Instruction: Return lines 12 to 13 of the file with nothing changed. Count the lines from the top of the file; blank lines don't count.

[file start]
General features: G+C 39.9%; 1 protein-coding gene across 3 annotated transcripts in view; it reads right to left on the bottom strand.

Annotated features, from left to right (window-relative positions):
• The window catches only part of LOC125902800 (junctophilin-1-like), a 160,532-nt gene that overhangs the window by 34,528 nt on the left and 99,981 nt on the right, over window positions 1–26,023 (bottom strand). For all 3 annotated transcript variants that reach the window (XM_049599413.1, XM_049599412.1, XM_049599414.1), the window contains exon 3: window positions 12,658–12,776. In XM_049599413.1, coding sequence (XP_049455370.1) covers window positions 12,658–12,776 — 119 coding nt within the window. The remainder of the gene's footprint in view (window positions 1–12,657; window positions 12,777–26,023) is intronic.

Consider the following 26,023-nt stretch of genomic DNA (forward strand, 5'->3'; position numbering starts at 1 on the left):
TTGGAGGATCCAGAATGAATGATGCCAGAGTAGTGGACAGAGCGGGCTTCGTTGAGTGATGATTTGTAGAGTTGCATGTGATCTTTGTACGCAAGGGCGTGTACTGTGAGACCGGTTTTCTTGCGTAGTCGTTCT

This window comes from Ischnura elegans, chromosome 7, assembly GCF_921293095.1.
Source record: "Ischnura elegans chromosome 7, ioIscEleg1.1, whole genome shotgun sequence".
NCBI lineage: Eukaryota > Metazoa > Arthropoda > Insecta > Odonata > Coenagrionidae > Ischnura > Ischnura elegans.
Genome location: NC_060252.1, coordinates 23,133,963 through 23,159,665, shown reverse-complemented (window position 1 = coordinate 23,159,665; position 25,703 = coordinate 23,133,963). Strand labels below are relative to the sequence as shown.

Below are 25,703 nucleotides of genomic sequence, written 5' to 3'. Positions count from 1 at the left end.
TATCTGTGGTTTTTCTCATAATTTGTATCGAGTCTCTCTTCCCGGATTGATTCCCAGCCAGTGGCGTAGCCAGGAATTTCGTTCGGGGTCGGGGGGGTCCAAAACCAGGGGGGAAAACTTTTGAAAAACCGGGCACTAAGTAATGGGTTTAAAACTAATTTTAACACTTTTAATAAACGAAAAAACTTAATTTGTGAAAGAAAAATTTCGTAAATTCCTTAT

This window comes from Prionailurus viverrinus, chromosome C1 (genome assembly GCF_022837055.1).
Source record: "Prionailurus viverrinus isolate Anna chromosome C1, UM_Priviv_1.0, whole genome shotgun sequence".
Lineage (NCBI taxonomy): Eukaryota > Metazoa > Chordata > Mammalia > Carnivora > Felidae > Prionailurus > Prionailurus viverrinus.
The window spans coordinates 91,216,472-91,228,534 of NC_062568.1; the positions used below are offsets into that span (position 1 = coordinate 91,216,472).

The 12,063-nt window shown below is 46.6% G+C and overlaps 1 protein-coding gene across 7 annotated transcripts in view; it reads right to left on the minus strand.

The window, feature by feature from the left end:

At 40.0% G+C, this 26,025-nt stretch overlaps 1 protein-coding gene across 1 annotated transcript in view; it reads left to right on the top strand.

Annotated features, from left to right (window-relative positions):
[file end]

This window comes from Prionailurus viverrinus, chromosome C1 (genome assembly GCF_022837055.1).
Source record: "Prionailurus viverrinus isolate Anna chromosome C1, UM_Priviv_1.0, whole genome shotgun sequence".